Da 5 Bloods
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I May Destroy You
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Park Hung-Joon's The Tiger is an incredibly powerful allegorical drama set during the Japanese rule of Korea in the early 1900s.
The Japanese rulers have declared to make extinct the last remaining Korean tigers so hire local hunters to help kill the last surviving family on the mountain.
Man Duk (Choi Min-Sik) is an old hunter of principle, deemed to be the best by all his hunting peers. He refuses to help the Japanese hunt the last remaining tiger and carries on with his life of hardship whilst the Japanese carry on with their hunt.
On the face of it The Tiger is about Man vs Tiger but if you look a little harder then the allegorical themes will reveal themselves.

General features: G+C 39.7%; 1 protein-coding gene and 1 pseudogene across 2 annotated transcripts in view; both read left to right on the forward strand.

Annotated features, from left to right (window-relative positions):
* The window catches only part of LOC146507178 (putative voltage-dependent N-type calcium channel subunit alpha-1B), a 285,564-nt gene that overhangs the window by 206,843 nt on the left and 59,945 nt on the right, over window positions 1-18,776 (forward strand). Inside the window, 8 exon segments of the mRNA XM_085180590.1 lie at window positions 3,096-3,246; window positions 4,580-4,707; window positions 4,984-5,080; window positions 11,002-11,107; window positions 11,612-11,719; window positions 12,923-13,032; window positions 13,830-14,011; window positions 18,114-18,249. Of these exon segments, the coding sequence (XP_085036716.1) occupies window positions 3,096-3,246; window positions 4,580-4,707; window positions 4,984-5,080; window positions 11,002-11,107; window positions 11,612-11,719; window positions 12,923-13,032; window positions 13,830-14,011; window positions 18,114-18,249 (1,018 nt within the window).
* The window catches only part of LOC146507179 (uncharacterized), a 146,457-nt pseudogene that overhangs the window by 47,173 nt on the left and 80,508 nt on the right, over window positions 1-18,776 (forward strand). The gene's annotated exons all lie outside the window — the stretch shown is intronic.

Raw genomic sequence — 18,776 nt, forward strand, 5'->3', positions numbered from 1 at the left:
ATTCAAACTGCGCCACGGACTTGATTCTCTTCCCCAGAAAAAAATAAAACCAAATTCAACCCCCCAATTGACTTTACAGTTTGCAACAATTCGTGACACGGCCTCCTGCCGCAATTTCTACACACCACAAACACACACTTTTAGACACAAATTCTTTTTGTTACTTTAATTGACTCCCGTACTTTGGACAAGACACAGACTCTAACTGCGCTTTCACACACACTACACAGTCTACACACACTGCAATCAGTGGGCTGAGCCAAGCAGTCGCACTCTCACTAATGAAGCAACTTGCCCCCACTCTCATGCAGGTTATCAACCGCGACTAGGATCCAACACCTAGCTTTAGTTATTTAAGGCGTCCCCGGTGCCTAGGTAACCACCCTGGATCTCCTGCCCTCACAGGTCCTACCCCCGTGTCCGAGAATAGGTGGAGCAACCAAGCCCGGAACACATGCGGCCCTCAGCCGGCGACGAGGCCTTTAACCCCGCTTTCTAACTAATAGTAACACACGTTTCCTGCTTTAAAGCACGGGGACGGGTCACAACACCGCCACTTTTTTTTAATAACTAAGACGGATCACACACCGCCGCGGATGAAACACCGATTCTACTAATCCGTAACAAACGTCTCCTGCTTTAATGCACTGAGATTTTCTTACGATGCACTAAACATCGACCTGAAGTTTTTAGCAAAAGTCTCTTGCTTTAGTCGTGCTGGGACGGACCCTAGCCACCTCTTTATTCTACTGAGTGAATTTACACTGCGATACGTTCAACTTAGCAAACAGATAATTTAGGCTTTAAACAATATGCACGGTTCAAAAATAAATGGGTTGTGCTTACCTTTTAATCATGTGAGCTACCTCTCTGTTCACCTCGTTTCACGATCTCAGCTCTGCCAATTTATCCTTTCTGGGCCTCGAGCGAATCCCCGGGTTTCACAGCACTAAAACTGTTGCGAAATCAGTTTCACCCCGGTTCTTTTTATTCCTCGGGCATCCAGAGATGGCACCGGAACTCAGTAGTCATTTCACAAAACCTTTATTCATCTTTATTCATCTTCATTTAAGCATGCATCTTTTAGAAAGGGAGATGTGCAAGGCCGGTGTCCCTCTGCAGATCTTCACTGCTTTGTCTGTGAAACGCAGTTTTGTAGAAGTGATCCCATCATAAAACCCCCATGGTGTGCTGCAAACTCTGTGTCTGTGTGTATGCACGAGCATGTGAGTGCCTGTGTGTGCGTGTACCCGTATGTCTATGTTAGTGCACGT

The Tiger represents Korea's resilience towards Japan's invasion and rule during one of their hardest historical periods of adversity. Just watch City Of Life & Death to see how the Koreans suffered at the hands of the Japanese.
As well as this allegory we are also reminded of humanities utter disregard for nature. The Japanese machine does not stop for anything in their pursuit therefore other animals in their path are despicably killed and forest is decimated. At times this is a tough watch and reminded me how horrible we can be as a species.
Park Hung-Joon's deft direction is superb. He slowly reveals the tiger throughout, often seeing glimpses of the beast between the trees & foliage. He waits until the final breathtaking and downright emotional act to reveal the tiger in all of its rendered beauty. A CGI'd tiger to rival Richard Parker in Life Of Pi.
The setting of the mountain side is almost a character in itself. We watch the changing seasons give the beautiful landscape it's own bleak personality.
Performances are generally good but it's Choi Min-Sik who stands out. He remains one of my favourite actors since he was introduced to me in Oldboy.
The Tiger is breathtaking with an emotionally charged final act which had me in tears. A perfect 5/5.